dresser about two or three feet from the door. Officer Dawson
testified that these items are commonly used in the packaging of
narcotics for distribution. Defendant was lying on the bed.
Ms. Toney gave Officer Dawson consent to search the hotel
room. During the search, the officers discovered several pills,
including some in a prescription bottle with the name "Kemp
Leonard" on it that was located in a duffle bag containing both
men's and women's clothing. They also found a small amount of
marijuana in the sheets of the bed. After Ms. Toney gave the
officers consent to search her car, a third officer found between
three and four pounds of marijuana in a plastic grocery bag. The
car was registered to Ms. Toney.
Both defendant and his wife were arrested and transported to
the Greenville Police Department. Defendant was subsequently
indicted with possession with intent to manufacture, sell, and
deliver methadone; knowingly and intentionally maintaining a
dwelling for the purposes of keeping and/or selling controlled
substances; conspiracy to sell methadone; possession with intent tomanufacture, sell, and deliver Klonopin; conspiracy to sell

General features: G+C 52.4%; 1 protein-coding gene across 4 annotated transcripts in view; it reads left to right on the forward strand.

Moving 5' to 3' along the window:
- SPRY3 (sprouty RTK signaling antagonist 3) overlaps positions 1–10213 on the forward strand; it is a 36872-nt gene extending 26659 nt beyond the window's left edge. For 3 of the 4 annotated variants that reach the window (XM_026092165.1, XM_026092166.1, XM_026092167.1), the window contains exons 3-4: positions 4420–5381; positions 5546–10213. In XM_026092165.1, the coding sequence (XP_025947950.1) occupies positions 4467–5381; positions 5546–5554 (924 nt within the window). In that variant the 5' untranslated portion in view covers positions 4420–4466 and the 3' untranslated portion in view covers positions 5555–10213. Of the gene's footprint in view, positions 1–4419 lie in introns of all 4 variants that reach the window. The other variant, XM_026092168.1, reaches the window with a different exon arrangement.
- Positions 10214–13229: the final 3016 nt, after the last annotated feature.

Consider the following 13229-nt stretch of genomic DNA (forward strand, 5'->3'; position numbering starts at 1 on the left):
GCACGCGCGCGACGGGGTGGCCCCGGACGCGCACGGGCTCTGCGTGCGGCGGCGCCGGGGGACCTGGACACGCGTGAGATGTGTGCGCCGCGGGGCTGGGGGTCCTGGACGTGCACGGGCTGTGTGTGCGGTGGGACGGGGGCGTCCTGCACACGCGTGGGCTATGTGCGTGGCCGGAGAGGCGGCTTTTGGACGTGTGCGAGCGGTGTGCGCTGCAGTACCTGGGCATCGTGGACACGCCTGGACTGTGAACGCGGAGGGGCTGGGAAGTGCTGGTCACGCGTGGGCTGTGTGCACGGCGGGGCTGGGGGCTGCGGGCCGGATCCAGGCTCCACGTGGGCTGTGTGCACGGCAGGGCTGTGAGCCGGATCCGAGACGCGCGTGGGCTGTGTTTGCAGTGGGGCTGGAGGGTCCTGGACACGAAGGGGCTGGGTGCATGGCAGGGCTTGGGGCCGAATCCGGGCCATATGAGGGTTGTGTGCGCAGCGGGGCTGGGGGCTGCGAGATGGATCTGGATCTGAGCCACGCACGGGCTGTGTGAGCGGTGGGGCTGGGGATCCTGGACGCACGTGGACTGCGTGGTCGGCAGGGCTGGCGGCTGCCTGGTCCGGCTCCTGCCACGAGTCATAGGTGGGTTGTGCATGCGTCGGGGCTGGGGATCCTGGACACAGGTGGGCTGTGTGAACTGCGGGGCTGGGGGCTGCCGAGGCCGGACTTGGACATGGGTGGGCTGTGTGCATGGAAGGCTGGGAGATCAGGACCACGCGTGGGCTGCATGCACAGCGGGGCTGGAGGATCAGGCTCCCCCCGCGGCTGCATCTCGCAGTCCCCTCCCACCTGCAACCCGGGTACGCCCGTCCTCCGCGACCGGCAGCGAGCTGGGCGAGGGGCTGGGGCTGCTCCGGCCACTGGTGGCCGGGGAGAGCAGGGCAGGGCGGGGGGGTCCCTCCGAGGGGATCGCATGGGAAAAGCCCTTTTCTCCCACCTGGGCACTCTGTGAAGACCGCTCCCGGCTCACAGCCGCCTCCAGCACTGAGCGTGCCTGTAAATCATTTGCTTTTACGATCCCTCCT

Klonopin; possession of drug paraphernalia; possession with intent
to sell and deliver Xanax; conspiracy to deliver Xanax; felonious
possession of marijuana; possession with intent to sell and deliver
marijuana; conspiracy to sell marijuana; and conspiracy to deliver
At the close of all the evidence, defendant made a motion to
dismiss that the trial court allowed as to the conspiracy charges
and all charges involving Klonopin. During the charge conference,
the trial court also dismissed the charge of felonious possession
of marijuana. The jury found defendant guilty of possession of
marijuana with intent to sell or deliver it, possession of
methadone, knowingly maintaining a place for keeping and/or selling
controlled substances, possession of Xanax, and possession of drug
paraphernalia. The trial court consolidated the charges and
sentenced defendant to a single presumptive range term of 7 to 9
months imprisonment. Defendant timely appealed to this Court.
 Defendant first challenges the trial court's denial of his
motion to suppress. During Officer Dawson's testimony, defendant
made an oral motion to suppress evidence seized as a result of the
search of the hotel room. After allowing voir dire examination of